Accepted November 17, 2011; up for review Fall, 2014
The solid surface of our Earth is formed of rocks, sediment, and soil, which in turn are composed predominantly of minerals. There are approximately 5,000 different minerals on Earth, each of which has a distinct chemical composition and arrangement of atoms that impart physical and chemical properties and make it unique. Those minerals that can be separated lengthwise into fibers are said to have an asbestiform habit. Different asbestiform minerals have different compositions, atomic arrangements, and physical and chemical properties.
Asbestos is not the name of a mineral. It is an industrial term used for a group of silicate minerals that occur as fibers with a characteristic set of physical properties that typically includes a high tensile strength and resistance to heat and friction. It has been demonstrated that occupational exposure to asbestos can cause a series of asbestos-related diseases. However, these different health effects depend on the particular mineral(s) that forms the asbestos. It is thus incorrect to treat different types of asbestos as identical for purposes of regulation. We urge all those concerned with asbestos issues to consider the particular mineral(s) in question.
The definition of the term "fiber" differs between the mineralogical and regulatory communities, and even differs as a function of the instrumentation used to monitor asbestos in the workplace. Mineralogists use a morphological definition (a thread or filament), whereas regulators typically use a particle’s aspect ratio. For example, one regulatory method would count a particle as a fiber if the particle is three times longer than it is wide. On the basis of either definition, mineral fibers occur throughout Nature and are found in rocks, sediment, soils, and the atmosphere. Most soils and rocks contain at least some minerals with a 3:1 aspect ratio. If the regulatory definition for occupational settings was applied in Nature, then most rocks and soils would contain regulated fibers. Indeed, if all minerals that occur with a 3:1 aspect ratio were dangerous, there would be no safe place on Earth. Clearly, this is not the case. We urge all those concerned with asbestos not to equate natural occurrences of mineral fibers, defined by regulatory criteria, with occupational exposure to asbestos.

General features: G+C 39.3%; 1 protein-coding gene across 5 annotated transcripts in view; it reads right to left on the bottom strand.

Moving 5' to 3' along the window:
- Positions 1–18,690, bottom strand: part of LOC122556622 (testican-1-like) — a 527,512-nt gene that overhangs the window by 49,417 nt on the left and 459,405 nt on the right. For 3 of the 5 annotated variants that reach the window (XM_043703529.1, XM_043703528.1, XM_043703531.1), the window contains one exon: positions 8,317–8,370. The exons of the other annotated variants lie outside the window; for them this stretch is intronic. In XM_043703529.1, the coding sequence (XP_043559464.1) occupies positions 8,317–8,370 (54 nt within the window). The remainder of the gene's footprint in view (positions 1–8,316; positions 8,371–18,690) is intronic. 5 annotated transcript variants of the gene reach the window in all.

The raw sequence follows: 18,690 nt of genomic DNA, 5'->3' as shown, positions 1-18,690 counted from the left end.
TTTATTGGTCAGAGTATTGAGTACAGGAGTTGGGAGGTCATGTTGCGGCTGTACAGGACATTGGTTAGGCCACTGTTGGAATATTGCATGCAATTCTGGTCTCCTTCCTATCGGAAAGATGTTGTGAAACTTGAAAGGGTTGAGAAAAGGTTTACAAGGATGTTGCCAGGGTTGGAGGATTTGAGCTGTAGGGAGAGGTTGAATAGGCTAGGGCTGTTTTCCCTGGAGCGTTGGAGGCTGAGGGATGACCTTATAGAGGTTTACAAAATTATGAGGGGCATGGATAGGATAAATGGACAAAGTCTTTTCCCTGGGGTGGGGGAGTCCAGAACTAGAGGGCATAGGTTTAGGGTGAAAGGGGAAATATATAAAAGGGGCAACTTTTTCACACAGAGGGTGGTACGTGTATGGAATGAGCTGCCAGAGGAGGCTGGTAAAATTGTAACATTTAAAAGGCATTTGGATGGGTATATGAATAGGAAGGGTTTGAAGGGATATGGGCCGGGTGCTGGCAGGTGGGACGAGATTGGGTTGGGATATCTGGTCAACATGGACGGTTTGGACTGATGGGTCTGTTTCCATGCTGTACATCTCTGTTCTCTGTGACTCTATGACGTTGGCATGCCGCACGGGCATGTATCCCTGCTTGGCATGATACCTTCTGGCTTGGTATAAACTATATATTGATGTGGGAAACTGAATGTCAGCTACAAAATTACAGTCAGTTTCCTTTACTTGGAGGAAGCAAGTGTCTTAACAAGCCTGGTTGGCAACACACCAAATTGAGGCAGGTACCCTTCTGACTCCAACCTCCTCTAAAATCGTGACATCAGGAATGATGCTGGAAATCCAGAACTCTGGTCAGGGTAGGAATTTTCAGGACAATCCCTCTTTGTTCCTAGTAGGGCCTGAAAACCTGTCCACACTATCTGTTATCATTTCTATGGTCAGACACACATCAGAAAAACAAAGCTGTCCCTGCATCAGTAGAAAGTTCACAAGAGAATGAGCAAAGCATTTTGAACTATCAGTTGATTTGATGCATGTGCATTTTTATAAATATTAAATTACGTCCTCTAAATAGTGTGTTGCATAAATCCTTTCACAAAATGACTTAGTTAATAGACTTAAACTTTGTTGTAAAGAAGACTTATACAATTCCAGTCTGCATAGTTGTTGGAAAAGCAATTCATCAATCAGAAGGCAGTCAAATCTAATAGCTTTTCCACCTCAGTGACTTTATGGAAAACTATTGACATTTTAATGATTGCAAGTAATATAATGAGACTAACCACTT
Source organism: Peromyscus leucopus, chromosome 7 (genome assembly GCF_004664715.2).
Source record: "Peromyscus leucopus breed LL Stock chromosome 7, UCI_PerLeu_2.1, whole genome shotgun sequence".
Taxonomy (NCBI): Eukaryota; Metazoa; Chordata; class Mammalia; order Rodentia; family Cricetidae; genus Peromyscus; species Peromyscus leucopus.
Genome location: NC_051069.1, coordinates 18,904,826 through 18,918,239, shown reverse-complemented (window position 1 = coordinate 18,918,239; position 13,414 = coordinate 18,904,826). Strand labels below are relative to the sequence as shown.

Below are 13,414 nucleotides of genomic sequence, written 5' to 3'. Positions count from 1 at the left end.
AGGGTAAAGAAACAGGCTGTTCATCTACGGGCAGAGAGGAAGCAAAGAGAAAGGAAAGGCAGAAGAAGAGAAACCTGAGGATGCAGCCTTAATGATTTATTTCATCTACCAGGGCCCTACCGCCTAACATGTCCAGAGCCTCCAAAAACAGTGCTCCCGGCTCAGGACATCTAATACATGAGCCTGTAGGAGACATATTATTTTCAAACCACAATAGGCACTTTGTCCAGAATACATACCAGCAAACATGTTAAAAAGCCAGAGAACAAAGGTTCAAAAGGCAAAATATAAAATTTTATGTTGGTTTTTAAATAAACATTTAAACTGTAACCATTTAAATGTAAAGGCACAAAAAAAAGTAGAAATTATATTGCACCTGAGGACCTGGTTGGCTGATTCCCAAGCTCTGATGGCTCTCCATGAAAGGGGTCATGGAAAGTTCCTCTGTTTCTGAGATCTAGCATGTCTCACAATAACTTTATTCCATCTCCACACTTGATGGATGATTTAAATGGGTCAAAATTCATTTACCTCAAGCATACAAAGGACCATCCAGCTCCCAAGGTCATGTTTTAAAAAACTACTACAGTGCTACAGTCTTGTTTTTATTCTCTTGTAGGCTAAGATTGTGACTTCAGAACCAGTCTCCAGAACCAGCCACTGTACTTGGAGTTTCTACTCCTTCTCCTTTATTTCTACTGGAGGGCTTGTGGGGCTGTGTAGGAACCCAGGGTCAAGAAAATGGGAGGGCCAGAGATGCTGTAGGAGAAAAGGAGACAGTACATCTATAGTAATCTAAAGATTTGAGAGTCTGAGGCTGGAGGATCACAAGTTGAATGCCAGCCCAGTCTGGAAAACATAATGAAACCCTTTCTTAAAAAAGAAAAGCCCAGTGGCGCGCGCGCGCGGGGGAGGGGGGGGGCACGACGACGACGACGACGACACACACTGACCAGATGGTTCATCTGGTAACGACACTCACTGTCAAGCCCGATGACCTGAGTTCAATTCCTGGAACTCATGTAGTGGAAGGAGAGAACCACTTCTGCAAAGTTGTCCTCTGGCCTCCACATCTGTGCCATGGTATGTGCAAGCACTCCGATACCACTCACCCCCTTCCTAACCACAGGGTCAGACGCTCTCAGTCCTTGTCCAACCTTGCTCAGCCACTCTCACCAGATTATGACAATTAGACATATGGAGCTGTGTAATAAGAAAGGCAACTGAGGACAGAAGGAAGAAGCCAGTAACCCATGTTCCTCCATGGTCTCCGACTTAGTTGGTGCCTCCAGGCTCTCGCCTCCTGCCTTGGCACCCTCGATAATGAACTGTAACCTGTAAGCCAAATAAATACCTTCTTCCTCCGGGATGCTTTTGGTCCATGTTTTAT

Science-based mineral information should be used to guide the development of practices and laws that protect workers and the general public from the risks of asbestos exposure. Mineral information also should be used to reduce concerns that all mineral fibers are the same and to avoid unnecessary regulation, expense, and fear. Scientific societies that are focused on the mineral sciences, such as the Mineralogical Society of America (MSA), should be used as resources for those balancing asbestos concerns. Mineralogists, who are trained to identify and characterize minerals, should provide their expertise to those responsible for regulation of mineral species. Cooperation of regulatory agencies and mineralogists on asbestos policies should lead to policies that appropriately and accurately balance worker safety, public health, and economic development.
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